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Yesterday I read a research application that contained no research methods at all.
Well, that’s not exactly true.
In an eight-page project description, there were exactly three sentences that described the methods. Let’s say it went something like this:
- There was to be some fieldwork (to unspecified locations),
- Which would be analysed in workshops (for unspecified people), and
- There would be analysis with a machine (for unspecified reasons).
In essence, that was the methods section.
As you might imagine, this led to a difficult (but very productive) discussion with the project leader about what they really planned to do. They knew what they wanted to do, and that conversation teased this out. I thought that I might replicate some of that discussion here, as it might be useful for other people, too.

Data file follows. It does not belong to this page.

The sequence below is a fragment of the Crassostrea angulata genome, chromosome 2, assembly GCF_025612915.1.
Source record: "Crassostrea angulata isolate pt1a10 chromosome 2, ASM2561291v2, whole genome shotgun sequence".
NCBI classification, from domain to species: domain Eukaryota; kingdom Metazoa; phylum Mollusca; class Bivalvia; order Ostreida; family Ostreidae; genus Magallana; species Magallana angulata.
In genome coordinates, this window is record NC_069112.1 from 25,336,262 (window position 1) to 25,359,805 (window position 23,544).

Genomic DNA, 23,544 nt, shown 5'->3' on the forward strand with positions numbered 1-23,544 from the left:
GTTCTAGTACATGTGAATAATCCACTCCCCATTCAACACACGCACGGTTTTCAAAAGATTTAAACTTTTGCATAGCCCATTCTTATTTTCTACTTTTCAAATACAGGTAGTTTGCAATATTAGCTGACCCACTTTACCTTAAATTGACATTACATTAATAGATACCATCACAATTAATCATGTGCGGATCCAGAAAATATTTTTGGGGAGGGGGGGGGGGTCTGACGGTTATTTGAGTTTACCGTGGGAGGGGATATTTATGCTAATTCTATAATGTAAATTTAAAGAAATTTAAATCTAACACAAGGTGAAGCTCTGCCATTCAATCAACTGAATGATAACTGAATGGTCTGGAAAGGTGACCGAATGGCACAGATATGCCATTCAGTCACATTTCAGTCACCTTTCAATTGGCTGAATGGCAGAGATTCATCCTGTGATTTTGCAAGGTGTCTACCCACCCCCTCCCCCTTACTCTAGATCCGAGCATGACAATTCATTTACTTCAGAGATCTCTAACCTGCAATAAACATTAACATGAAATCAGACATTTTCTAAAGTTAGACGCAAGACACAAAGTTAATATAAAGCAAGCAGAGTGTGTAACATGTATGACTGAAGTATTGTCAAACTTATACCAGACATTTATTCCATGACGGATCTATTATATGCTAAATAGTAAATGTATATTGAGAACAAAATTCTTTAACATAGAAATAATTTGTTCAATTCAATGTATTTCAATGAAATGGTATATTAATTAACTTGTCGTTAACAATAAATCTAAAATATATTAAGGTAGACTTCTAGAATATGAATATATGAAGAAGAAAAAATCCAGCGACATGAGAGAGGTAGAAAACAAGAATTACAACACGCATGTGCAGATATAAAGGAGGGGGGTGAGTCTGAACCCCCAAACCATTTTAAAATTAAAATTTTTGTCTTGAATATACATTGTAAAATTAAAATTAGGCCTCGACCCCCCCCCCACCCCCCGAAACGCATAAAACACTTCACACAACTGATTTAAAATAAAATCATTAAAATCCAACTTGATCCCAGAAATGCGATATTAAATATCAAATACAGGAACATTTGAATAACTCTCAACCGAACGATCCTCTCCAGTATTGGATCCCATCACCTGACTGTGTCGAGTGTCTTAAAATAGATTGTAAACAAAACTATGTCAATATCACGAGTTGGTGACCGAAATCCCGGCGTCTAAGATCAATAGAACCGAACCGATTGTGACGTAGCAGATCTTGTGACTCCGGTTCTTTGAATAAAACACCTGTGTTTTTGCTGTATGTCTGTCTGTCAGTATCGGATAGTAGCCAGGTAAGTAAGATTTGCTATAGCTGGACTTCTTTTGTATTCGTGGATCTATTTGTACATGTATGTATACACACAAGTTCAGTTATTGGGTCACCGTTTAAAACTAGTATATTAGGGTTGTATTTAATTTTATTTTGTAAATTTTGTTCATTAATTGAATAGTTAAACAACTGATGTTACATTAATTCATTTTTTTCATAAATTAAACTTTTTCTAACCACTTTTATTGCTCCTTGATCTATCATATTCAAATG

I’ve noticed that most researchers find it easy to write about the background to their project, but it’s much more difficult to have them describe their methods in any detail.
In part, this is a product of how we write journal articles. Journal articles describe, in some detail, what happened in the past. They look backwards. Research applications, in contrast, look forwards. They describe what we plan to do. It is much harder to think about the future, in detail, than it is to remember what happened in the carefully documented past.
As a result, I often write on draft applications ‘less background, more methods’. Underlying that statement is an assumption that everybody knows how to write a good methods section. Given that people often fail, that is clearly a false assumption.
So, here is a relatively simple way to work out what should go into your methods section.